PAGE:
In some towns in Negros, Bobby Tuazon of CenPeg, and a co-convener of AES Watch, reported that the people are protesting as their ballots yielded zero votes or appear blank to PCOS machines.

In Metro Manila, a pollwatcher expressed disbelief that his group’s 4,500 “prima facie” evidence representing votes of their pollwatchers failed to be seen in the counted votes.

Up till Saturday, some 10 percent of Metro Manila’s ERs are not yet in due to “lack of signal,” the Comelec said. Signals might be weak in far-flung areas of the country, but in Metro Manila? The telecommunication companies have repeatedly clarified that they were not to blame for the delays in transmission.

All these still hanging issues “expose ballots to post-voting manipulations, tampering by over voting to disregard the vote, etc.” Averia said last Saturday.


There has been an outcry over the ease with which a Smartmatic programmer could just tweak a script of the program counting the votes, ostensibly to produce statistically probable results. But based on Averia’s discussion of the Comelec’s canvassed results, there is something fishy also in the way the ranking of senators almost stayed the same for much of the time this week.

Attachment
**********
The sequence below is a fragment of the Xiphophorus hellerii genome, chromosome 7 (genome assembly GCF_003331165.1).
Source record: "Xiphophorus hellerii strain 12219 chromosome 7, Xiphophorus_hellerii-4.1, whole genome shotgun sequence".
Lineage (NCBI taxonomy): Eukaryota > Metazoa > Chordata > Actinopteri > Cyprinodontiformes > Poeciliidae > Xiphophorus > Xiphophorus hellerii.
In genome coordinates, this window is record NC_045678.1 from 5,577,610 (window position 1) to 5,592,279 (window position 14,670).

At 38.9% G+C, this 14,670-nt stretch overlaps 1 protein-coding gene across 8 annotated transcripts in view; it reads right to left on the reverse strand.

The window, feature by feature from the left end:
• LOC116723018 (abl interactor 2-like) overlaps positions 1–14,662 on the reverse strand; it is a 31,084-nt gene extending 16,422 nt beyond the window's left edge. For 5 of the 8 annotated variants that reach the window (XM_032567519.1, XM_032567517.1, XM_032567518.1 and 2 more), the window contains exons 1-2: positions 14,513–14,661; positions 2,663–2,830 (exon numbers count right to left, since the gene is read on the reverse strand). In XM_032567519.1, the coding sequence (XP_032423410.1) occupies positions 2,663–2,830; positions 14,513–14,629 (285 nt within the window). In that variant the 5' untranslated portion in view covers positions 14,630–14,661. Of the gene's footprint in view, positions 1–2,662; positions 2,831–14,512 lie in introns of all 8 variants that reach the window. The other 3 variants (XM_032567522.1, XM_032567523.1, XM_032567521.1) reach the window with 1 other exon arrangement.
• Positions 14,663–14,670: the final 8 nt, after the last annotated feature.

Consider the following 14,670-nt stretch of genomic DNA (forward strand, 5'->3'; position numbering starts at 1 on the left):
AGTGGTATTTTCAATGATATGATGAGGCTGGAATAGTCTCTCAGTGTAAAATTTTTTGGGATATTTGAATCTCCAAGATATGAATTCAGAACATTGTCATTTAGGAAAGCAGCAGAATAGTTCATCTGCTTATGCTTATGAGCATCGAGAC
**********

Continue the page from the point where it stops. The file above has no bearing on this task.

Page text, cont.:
Rene b. Azurin, author of “Hacking Our Democracy,” said at the AES Watch press conference that from the beginning to the lull in counting, the ranking of senatorial candidates did not change, even the differences between their votes were almost constant. Azurin noted that it goes against historical trends. Usually, he said, the ranking changes when votes from the candidates’ bailiwicks flowed in. But the ranking being nearly constant indicate to many, he said, that “there was predetermined, predesignated, pre-programmed default, that’s why the ranking did not change.”